If there is any word that describes the state of the life insurance industry now that Congress has departed for the next six weeks, it is uncertainty. Indeed, the greatest uncertainty in recent memory.

And, given the current gridlock in Congress, and the likelihood it will get worse next year, the notion that the uncertainty will be swept away within a reasonable period of time is a pipe dream.

While the Gramm-Leach-Bliley bill of November 1999 removed a decade-old threat of intense competition from the bank industry in key products such as variable annuities, the current uncertainty hovering over the industry is far more comprehensive.

It involves the economy, tax policy, regulatory policy, and the involvement through new legislation of the federal government in solvency and international trade issues.

Equally important, the standard of care that agents must use in selling investment products going forward is very much up in the air.

The Securities and Exchange Commission now has five months to complete a study of gaps in current regulation and whether a uniform fiduciary standard should be required in the sale of investment products (even the limited number of products sold by agents through broker-dealers.)

The provision in the law dealing with the issue then gives the agency the clear power to draft a new standard-of-care rule based on the findings of the report.

At the same time, in public comments, agency chairman Mary Schapiro made clear she will not allow the notice-and-comment process to be used to water down the intent of the financial services reform law.

The SEC would follow the new law “to the letter” when writing its rules, she has said. “The regulatory process is not designed to re-debate issues that Congress has resolved,” she said.

Also, the decision of Congress to depart on Sept. 30 without clarifying the future of the estate tax, or dealing with $3 trillion in tax cuts that expire at the end of the year, only further muddies the waters for the industry.

If not dealt with by the end of the year, tax rates will rise on income, estates, capital gains and dividends, amongst other provisions.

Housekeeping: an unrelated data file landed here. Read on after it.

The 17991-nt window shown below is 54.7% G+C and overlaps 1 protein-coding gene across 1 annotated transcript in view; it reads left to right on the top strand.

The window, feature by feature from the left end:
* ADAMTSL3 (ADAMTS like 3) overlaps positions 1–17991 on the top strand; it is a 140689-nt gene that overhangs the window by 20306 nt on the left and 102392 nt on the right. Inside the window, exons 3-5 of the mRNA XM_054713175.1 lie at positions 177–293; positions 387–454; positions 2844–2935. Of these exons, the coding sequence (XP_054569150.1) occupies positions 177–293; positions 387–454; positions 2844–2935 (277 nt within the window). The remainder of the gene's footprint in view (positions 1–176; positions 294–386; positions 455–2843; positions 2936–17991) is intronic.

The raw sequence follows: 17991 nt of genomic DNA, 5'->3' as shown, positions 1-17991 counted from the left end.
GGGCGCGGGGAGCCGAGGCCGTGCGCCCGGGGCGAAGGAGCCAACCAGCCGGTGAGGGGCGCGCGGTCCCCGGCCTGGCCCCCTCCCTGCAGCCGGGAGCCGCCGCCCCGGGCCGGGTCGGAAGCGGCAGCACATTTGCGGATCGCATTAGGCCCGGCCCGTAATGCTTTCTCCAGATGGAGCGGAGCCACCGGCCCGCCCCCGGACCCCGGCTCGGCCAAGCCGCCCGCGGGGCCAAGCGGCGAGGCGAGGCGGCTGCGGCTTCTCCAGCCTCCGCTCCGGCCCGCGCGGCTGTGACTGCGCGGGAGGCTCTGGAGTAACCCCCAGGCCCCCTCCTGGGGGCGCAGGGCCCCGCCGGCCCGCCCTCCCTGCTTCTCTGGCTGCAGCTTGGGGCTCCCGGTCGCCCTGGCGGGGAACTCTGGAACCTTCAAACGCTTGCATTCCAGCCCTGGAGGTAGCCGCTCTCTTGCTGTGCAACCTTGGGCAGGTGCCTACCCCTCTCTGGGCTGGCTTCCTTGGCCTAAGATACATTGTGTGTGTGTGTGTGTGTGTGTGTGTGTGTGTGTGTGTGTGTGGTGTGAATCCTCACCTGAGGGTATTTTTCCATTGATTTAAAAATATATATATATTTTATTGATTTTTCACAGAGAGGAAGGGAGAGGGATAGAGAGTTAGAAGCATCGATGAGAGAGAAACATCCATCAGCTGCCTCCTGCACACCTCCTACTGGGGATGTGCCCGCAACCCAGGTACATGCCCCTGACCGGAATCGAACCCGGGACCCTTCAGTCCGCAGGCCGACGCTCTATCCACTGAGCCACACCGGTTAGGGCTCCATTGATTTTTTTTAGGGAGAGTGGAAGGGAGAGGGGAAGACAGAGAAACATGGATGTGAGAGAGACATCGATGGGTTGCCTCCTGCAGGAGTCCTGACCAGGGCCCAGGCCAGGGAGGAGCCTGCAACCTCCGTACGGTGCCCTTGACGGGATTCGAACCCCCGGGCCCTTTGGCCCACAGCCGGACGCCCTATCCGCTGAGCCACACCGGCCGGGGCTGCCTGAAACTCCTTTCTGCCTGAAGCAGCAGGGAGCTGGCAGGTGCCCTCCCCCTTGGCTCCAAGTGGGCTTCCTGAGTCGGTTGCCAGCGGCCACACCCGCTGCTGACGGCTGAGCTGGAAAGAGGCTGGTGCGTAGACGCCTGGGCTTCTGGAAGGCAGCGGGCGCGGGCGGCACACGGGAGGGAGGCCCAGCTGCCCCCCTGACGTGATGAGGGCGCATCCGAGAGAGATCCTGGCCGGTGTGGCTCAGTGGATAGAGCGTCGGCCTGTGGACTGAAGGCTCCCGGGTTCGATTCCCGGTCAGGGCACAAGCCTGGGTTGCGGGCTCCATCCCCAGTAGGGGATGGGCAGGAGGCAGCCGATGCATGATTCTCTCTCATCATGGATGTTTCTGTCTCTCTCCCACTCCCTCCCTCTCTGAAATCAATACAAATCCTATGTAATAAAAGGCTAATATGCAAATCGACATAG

Meanwhile, October began with the first meeting of the Financial Stability Oversight Council established by the Dodd-Frank financial services reform act. This group will be responsible for protecting the U.S. financial sector from the failures of major companies that could pose systemic risk.

As John Huff, Missouri director of insurance, stated at the opening meeting of the FSOC, the group will be dealing with a number of issues that have created systemic risk for insurers and amplified the risk profile of certain insurers. These include unregulated or under-regulated products and financial institutions; overreliance on credit ratings; a lack of transparency in certain financial markets; and overly leveraged companies.

Meanwhile, Undersecretary of the Treasury Neal Wolin recently noted in Congressional testimony that the Treasury Department is moving quickly to create a Federal Insurance Office, with existing staff laying the groundwork while the department conducts a public search for a director. He also said that Treasury will make every effort to ensure a collaborative relationship with the NAIC.”

And, adding to the mix, the insurance agents’ role in selling healthcare products going forward is also unclear.

The NAIC and the Department of Health and Human Services has not yet determined whether the 20 to 25 percent of health insurance premiums designated for administrative costs will include agent commissions, or whether that cost will be dealt with separately.

Moreover, the agents’ commissions component is just one of many rules that must be crafted to deal with health insurance. Insurers and agents must deal with these issues as underwriters and sellers of these products, but also as employers.

In other words, these are interesting–and challenging–times for the industry. And, how it will evolve is very unclear.